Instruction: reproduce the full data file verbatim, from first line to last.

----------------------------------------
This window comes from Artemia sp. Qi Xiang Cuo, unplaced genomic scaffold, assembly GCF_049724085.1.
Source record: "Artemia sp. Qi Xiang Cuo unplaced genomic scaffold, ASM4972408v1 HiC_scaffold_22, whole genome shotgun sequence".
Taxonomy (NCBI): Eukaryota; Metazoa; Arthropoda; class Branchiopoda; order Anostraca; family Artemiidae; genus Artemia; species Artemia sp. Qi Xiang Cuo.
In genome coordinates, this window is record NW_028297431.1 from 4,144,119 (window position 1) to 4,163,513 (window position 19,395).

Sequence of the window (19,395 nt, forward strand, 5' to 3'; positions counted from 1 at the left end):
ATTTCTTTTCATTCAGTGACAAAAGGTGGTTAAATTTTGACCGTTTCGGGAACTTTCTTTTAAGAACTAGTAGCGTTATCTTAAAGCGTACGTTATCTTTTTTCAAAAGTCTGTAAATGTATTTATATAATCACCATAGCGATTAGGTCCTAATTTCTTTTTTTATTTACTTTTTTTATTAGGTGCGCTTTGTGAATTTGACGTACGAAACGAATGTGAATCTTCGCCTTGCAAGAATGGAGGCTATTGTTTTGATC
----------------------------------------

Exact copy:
This window comes from Artemia sp. Qi Xiang Cuo, unplaced genomic scaffold, assembly GCF_049724085.1.
Source record: "Artemia sp. Qi Xiang Cuo unplaced genomic scaffold, ASM4972408v1 HiC_scaffold_22, whole genome shotgun sequence".
Taxonomy (NCBI): Eukaryota; Metazoa; Arthropoda; class Branchiopoda; order Anostraca; family Artemiidae; genus Artemia; species Artemia sp. Qi Xiang Cuo.
In genome coordinates, this window is record NW_028297431.1 from 4,144,119 (window position 1) to 4,163,513 (window position 19,395).

Sequence of the window (19,395 nt, forward strand, 5' to 3'; positions counted from 1 at the left end):
ATTTCTTTTCATTCAGTGACAAAAGGTGGTTAAATTTTGACCGTTTCGGGAACTTTCTTTTAAGAACTAGTAGCGTTATCTTAAAGCGTACGTTATCTTTTTTCAAAAGTCTGTAAATGTATTTATATAATCACCATAGCGATTAGGTCCTAATTTCTTTTTTTATTTACTTTTTTTATTAGGTGCGCTTTGTGAATTTGACGTACGAAACGAATGTGAATCTTCGCCTTGCAAGAATGGAGGCTATTGTTTTGATC